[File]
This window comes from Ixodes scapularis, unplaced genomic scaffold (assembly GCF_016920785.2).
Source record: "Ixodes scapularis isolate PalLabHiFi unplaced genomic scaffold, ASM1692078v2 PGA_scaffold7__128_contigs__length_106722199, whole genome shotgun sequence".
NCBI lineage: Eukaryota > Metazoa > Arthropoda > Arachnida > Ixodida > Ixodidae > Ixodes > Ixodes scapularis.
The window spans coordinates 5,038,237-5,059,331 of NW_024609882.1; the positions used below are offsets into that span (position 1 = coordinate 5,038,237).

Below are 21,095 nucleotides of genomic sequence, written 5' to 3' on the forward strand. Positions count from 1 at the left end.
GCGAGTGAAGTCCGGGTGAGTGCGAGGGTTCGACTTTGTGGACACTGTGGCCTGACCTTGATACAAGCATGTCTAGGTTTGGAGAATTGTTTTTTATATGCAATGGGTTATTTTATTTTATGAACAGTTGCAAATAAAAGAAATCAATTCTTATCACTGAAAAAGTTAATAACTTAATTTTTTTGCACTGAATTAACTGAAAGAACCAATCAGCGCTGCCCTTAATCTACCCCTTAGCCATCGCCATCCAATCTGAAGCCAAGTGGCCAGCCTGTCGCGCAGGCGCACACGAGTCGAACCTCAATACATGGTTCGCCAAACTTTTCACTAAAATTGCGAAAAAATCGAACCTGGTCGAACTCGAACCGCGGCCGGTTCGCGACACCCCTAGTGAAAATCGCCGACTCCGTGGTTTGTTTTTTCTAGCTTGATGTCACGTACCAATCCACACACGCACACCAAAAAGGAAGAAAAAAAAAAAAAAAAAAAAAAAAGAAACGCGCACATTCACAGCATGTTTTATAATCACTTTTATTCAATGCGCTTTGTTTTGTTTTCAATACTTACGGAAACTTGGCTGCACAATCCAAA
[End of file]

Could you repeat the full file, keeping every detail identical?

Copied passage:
This window comes from Ixodes scapularis, unplaced genomic scaffold (assembly GCF_016920785.2).
Source record: "Ixodes scapularis isolate PalLabHiFi unplaced genomic scaffold, ASM1692078v2 PGA_scaffold7__128_contigs__length_106722199, whole genome shotgun sequence".
NCBI lineage: Eukaryota > Metazoa > Arthropoda > Arachnida > Ixodida > Ixodidae > Ixodes > Ixodes scapularis.
The window spans coordinates 5,038,237-5,059,331 of NW_024609882.1; the positions used below are offsets into that span (position 1 = coordinate 5,038,237).

Below are 21,095 nucleotides of genomic sequence, written 5' to 3' on the forward strand. Positions count from 1 at the left end.
GCGAGTGAAGTCCGGGTGAGTGCGAGGGTTCGACTTTGTGGACACTGTGGCCTGACCTTGATACAAGCATGTCTAGGTTTGGAGAATTGTTTTTTATATGCAATGGGTTATTTTATTTTATGAACAGTTGCAAATAAAAGAAATCAATTCTTATCACTGAAAAAGTTAATAACTTAATTTTTTTGCACTGAATTAACTGAAAGAACCAATCAGCGCTGCCCTTAATCTACCCCTTAGCCATCGCCATCCAATCTGAAGCCAAGTGGCCAGCCTGTCGCGCAGGCGCACACGAGTCGAACCTCAATACATGGTTCGCCAAACTTTTCACTAAAATTGCGAAAAAATCGAACCTGGTCGAACTCGAACCGCGGCCGGTTCGCGACACCCCTAGTGAAAATCGCCGACTCCGTGGTTTGTTTTTTCTAGCTTGATGTCACGTACCAATCCACACACGCACACCAAAAAGGAAGAAAAAAAAAAAAAAAAAAAAAAAAGAAACGCGCACATTCACAGCATGTTTTATAATCACTTTTATTCAATGCGCTTTGTTTTGTTTTCAATACTTACGGAAACTTGGCTGCACAATCCAAA